Extraordinary claims DO require extraordinary evidence – a naturalistic parallel to the Gospels

Extraordinary claims DO require extraordinary evidence – a naturalistic parallel to the Gospels January 1, 2017

Extraordinary claims require extraordinary evidence. A Jewish preacher being the human incarnation of an all-powerful being, dying on a cross and being resurrected from the dead, is probably one of the most extraordinary claims ever made. But a collection of ancient documents like the Gospels is everything but extraordinary evidence.

In my opinion, documents like the gospels could never be sufficient to establish such an extraordinary claim beyond reasonable doubt. And this has nothing to do with a “bias towards naturalism”. I also don´t believe extraordinary claims which do not violate the laws of nature in any way, simply because an ancient document claims they happened.

To give you an example, the ancient Greek historian Herodotus wrote an account of the second Persian invasion of Greece, in which he claims that the Persian king Xerxes led an army numbering more than five million(!) people (yes, this is the Xerxes featured in the historically wildly inaccurate movie 300). This claim does not violate the laws of nature in any way, but it beggars belief that the Persians were able to handle the logistics of such a gargantuan army. Therefore, I would never believe this claim without evidence that is at least as extraordinary as the claim itself (historical and archaeological research has shown that the second Persian invasion of Greece did in fact happen, but Herodotus´ numbers were grossly exaggerated).

Now, imagine that Herodotus would instead have reported that Greece was invaded by an army of huge fire-breathing dragons – would you not require some very impressive evidence before believing that this indeed happened, something much more impressive than an ancient historian saying that it did? (and this is still not nearly as extraordinary a claim as the human incarnation of an all-powerful God being crucified and resurrected from the dead….)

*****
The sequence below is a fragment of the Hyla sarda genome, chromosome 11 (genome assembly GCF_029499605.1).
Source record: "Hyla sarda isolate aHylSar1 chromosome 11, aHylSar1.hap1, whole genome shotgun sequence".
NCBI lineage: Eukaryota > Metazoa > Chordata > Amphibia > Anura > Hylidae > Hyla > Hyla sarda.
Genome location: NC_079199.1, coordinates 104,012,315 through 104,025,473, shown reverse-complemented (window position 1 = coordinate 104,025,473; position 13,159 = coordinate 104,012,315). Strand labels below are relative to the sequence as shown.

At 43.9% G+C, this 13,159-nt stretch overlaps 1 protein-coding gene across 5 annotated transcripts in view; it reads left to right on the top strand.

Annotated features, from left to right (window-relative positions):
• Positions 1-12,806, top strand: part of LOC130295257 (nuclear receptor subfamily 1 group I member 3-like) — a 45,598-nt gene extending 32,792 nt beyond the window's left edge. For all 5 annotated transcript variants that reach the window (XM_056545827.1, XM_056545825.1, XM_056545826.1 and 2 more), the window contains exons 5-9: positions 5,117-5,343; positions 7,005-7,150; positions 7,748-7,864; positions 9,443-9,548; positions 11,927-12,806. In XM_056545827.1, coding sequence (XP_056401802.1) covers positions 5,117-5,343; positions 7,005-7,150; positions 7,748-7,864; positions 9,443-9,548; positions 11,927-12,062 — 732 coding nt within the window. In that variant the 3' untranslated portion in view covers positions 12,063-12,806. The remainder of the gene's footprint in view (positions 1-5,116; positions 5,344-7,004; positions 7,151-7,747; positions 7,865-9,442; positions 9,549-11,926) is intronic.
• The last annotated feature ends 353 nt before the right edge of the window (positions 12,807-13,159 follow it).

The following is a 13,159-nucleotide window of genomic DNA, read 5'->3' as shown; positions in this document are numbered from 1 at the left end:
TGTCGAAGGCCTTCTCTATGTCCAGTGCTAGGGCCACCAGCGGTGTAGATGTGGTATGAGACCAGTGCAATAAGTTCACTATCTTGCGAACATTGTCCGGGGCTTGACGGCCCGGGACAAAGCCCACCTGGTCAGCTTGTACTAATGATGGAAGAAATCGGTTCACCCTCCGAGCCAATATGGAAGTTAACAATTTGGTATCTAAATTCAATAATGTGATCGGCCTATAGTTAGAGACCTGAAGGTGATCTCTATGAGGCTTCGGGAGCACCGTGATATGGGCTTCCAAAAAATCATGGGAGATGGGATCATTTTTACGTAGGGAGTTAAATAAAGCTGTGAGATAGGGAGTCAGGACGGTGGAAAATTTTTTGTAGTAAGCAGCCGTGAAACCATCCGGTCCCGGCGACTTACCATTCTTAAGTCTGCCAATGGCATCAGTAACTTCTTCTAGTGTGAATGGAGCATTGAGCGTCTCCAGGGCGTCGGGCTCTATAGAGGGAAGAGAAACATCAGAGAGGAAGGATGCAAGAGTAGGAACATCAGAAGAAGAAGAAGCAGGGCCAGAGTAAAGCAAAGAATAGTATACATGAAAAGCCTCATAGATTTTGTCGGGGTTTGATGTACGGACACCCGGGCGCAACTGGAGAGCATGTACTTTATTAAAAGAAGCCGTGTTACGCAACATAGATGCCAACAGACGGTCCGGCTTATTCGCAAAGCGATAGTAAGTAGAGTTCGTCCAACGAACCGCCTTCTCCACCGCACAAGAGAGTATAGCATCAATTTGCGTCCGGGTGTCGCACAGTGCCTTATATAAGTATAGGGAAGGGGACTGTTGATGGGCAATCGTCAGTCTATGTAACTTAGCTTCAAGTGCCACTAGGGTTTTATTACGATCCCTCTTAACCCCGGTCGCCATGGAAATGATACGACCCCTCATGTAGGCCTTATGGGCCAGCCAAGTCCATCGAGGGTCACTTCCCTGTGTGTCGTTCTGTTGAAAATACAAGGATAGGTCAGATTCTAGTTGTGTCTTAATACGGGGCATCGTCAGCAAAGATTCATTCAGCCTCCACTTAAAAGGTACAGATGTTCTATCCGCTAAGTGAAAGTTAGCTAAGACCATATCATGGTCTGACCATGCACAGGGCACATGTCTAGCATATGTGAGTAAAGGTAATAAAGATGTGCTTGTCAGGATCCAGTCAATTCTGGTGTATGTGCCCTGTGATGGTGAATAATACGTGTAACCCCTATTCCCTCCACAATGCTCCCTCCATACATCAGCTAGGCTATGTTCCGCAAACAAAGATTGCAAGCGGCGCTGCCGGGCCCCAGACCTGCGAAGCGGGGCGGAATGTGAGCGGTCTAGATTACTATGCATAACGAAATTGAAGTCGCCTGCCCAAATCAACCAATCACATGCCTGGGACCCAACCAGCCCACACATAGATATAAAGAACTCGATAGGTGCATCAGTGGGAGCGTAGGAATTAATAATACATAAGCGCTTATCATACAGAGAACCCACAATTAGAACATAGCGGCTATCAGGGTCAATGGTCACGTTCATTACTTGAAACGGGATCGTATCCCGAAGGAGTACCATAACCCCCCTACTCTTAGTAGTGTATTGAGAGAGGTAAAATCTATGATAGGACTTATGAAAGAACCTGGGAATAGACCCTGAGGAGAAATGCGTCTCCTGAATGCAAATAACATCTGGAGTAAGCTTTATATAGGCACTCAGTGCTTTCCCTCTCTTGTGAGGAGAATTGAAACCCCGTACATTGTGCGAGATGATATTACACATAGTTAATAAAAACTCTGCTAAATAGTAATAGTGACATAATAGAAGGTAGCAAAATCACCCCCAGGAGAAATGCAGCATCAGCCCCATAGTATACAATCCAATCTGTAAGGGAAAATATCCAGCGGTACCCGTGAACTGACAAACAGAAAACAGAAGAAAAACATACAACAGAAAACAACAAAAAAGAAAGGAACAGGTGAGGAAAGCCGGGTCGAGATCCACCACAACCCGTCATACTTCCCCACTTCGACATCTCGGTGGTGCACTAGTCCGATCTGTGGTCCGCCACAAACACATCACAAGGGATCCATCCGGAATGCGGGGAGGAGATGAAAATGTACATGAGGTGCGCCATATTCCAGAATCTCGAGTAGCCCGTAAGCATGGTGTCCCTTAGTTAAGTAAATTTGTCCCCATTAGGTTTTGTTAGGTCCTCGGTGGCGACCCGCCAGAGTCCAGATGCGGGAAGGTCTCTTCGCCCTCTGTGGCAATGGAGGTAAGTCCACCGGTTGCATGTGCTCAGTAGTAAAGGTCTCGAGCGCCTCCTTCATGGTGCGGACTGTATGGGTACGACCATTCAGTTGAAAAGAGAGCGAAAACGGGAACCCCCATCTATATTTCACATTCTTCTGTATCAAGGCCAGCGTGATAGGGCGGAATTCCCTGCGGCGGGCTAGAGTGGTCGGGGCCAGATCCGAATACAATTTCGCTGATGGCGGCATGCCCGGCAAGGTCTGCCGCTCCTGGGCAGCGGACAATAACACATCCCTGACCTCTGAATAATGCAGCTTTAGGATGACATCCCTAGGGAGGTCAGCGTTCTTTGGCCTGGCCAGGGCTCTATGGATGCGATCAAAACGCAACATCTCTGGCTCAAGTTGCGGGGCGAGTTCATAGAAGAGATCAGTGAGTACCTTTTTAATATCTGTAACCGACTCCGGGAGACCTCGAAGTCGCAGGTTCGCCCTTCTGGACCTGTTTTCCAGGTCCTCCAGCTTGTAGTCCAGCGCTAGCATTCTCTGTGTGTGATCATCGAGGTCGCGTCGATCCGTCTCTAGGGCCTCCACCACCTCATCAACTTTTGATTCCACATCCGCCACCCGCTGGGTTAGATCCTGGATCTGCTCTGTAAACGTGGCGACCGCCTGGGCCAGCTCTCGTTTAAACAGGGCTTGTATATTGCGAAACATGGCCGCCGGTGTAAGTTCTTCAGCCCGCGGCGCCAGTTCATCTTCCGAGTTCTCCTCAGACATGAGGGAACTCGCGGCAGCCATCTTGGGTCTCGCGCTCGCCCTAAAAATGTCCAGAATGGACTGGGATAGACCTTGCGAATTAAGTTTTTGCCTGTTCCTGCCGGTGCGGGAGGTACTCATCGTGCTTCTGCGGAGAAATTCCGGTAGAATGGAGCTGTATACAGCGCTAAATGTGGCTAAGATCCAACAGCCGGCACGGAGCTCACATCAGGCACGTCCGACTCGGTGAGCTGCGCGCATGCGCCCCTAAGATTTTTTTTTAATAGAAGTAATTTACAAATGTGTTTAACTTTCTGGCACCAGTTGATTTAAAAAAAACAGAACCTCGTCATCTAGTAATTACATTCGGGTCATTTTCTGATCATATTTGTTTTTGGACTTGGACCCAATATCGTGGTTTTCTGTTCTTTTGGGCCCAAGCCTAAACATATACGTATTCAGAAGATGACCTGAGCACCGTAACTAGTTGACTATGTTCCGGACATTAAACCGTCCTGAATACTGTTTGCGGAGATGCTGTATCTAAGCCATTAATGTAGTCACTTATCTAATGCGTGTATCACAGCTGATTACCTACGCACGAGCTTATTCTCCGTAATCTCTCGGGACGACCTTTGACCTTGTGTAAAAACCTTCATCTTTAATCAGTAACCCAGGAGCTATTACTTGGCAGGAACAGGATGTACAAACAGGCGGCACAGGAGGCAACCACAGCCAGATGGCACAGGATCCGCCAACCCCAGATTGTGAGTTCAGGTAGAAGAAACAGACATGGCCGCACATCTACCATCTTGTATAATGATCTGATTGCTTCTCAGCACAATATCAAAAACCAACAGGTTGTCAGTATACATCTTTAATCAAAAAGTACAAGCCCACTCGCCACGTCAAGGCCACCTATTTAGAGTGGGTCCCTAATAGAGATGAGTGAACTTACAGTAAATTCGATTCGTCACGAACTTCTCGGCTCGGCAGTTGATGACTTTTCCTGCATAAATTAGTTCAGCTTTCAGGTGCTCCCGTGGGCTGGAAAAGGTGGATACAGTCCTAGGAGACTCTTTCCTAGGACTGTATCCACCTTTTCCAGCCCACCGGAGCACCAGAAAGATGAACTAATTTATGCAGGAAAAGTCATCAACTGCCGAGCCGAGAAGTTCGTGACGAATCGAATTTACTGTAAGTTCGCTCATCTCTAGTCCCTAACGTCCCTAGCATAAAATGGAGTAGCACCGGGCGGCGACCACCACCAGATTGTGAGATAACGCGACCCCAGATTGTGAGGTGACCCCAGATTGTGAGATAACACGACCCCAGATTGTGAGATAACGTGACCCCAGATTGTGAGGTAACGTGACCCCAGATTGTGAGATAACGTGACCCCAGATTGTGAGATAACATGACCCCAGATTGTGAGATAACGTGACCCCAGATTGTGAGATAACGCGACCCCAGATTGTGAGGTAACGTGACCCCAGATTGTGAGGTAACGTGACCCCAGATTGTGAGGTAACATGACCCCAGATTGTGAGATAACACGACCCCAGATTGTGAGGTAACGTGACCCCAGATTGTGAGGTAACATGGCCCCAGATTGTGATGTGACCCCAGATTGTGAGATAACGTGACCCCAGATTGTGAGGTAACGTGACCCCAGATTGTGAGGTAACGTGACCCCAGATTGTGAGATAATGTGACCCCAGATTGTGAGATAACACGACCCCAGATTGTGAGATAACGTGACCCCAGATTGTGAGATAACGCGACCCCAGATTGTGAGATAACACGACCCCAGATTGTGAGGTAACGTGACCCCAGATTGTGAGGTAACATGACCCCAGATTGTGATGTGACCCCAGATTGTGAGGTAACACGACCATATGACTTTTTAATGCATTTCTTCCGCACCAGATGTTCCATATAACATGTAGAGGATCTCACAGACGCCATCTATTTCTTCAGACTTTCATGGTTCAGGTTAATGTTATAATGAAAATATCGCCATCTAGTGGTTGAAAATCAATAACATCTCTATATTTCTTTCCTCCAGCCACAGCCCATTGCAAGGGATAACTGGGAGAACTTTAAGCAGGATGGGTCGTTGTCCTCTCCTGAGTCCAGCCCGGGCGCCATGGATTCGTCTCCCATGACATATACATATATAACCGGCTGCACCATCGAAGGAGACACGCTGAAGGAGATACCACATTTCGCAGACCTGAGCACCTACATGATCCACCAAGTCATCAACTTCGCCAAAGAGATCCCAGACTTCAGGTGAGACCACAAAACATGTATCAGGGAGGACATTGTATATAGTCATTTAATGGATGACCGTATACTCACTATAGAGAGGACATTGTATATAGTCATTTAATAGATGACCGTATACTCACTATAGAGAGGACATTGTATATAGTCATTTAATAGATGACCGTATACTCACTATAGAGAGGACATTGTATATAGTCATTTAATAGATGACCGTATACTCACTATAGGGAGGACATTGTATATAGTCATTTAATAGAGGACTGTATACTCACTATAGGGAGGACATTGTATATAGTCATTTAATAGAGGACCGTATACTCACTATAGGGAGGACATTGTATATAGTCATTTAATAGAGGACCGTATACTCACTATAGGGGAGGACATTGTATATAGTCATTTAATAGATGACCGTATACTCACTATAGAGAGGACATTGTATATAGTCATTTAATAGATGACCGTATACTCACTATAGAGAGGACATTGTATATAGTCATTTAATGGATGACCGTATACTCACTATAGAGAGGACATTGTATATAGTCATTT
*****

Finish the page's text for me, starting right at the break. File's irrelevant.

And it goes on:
But even if we assume that an ancient document like “The Histories” by Herodotus or the Gospels could be, without any further evidence, sufficient to establish such extraordinary claims – are the Gospels historically reliable? I don´t think so, for many reasons. I’d like to focus on one reason here, of which I was reminded by Jonathan´s post about Matthew´s account of the guards at Jesus´ tomb.

Matthew reports:

11While the women were on their way, some of the guards went into the city and reported to the chief priests everything that had happened.12 When the chief priests had met with the elders and devised a plan, they gave the soldiers a large sum of money,13 telling them, “You are to say, ‘His disciples came during the night and stole him away while we were asleep.’14 if this report gets to the governor, we will satisfy him and keep you out of trouble.”15 So the soldiers took the money and did as they were instructed. And this story has been widely circulated among the Jews to this very day.

Matthew 28:11-15